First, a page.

ACU's Goin' Mobile
Dr. William Rankin is an associate professor of English and Director of Educational Innovation at Abilene Christian University in Abilene, Texas. Dr. Rankin helped create the initiative that became ACU Connected, the school’s groundbreaking program that gave every student an iPhone or iPod touch as a means to gauge the power of next-wave mobile learning.
He has received numerous awards for teaching and has presented on the mobile educational technologies all over the country and the world. He serves on Apple’s Distinguished Educators Advisory Board. TE spoke with Dr. Rankin in July to hear his thoughts on how technology is changing education and the classroom experience both the college and high school levels in Texas.
TE: How did a professor of medieval literature become a noted and much-quoted figure in the world of mobile technology and its implications for improving the educational experience here in the 21st century?
Dr. Rankin: I’ve taught in the English department at various universities for 26 years now, and early on had a lot of focus on composition and writing. So I gained a lot of experience in writing centers. I was in one at the University of California – Riverside and I was the director of the writing center at the University of Minnesota. As we thought about how to help students develop their writing skills and how to help them explore their voices, technology became a very useful way to do that. Obviously, anyone who lived in the world of typewriters knew the ways that even having access to word processing unlocked some creative possibilities -- you could kind of draft on the fly and move things around. So I became involved early on in developing computer-assisted writing facilities, writing labs and classroom labs. That’s something that was always very interesting to me as an English professor. My own field – my own explorations in medieval literature – deals a lot with medieval pedagogy. And so the ways that people taught – the way they helped bring students voices to life – has always been very interesting to me. So I see these two not as diametrically opposed, but, in fact, as really closely connected.
TE: It also may strike some as surprising that a university on the Texas plains has become a hotbed for new iPad-and iPhone-inspired innovations in education. Why is such cool, cutting-edge stuff happening at Abilene Christian?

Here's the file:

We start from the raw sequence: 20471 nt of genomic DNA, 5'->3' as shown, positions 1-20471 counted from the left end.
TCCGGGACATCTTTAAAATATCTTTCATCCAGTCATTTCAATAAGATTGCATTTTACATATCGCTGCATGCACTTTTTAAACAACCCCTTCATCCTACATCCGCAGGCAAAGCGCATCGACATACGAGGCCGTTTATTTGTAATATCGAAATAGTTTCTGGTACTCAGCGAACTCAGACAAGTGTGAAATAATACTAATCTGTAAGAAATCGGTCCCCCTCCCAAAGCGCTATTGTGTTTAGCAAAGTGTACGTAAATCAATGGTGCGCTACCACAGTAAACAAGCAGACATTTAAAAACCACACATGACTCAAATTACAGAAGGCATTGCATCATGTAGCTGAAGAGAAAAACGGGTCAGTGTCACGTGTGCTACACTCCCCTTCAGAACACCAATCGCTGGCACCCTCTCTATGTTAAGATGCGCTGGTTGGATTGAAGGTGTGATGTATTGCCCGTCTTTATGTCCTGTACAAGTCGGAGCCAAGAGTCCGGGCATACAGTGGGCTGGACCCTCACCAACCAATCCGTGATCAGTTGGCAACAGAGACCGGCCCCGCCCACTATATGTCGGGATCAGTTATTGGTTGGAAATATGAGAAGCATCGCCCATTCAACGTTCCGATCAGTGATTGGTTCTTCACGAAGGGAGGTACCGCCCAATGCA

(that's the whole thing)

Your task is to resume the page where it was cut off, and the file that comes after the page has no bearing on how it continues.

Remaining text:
Dr. Rankin: Obviously, there are a lot of people doing great work – throughout Texas and around the world. I think a lot of what made ACU special had to do first of all with a willingness to try some stuff. Maybe that was possible, in part, because we were off the beaten path. It’s always easier for places that don’t necessarily have a lot at stake to be really innovative. Some schools fear or worry about that – it just is harder, I think. We were able to get together a team – a very creative team – and that team was able to sell the university broadly on a vision. And at that point the university was willing to throw behind that vision. What we’ve discovered has been borne out at lots of different schools, and we see these emerging trends of mobility and constant access to learning materials building strongly and powerfully into the culture of education. And not just higher education, but K-20 education throughout the world.
TE: And what has all this meant for ACU students?
Dr. Rankin: From the beginning our goal was not ‘How do we use technology to improve education’ or ‘How do we focus on technology?’ That really hasn’t been our concern ever. What we’ve really been interested in is saying ‘How do we change education for the better? … And what tools can we use to do that?’ And we’ve really tried to look broadly at lots of possible tools … and how we understand technology in terms of teaching and learning. For our students, we’re already leveraging the tools and resources that are going to characterize their professional lives. It’s just at most schools we say you’ve got to put those tools away – you’re not allowed to use them. We have a kind of antiquated educational culture broadly that often ignores – or actively cuts off – the great benefits that our students are going to find through these new emerging technologies that are really going to characterize their lives. At many schools, for example, students are told ‘No mobile phones. Put those things away. They have no place in the classroom.’ And there were certainly faculty here who were saying that … saying, you know, that we have to build a Faraday cage around each classroom so no phone signals can get in. But what a number of us said was that if you look at history and trends its clear these things aren’t going away. In fact, they’re becoming more and more dominant in the culture. So rather than pretending that they don’t exist, or building an artificial environment where we keep them out, we said ‘what would happen if we embraced them?’ And what would happen if we embraced them specifically to serve educational purposes? And that’s really where I think the strength of this lies.
TE: Clearly, there are many early adopters of technology like you on the faculty at ACU, but are there Luddites as well who have been slow to get on your iBandwagon?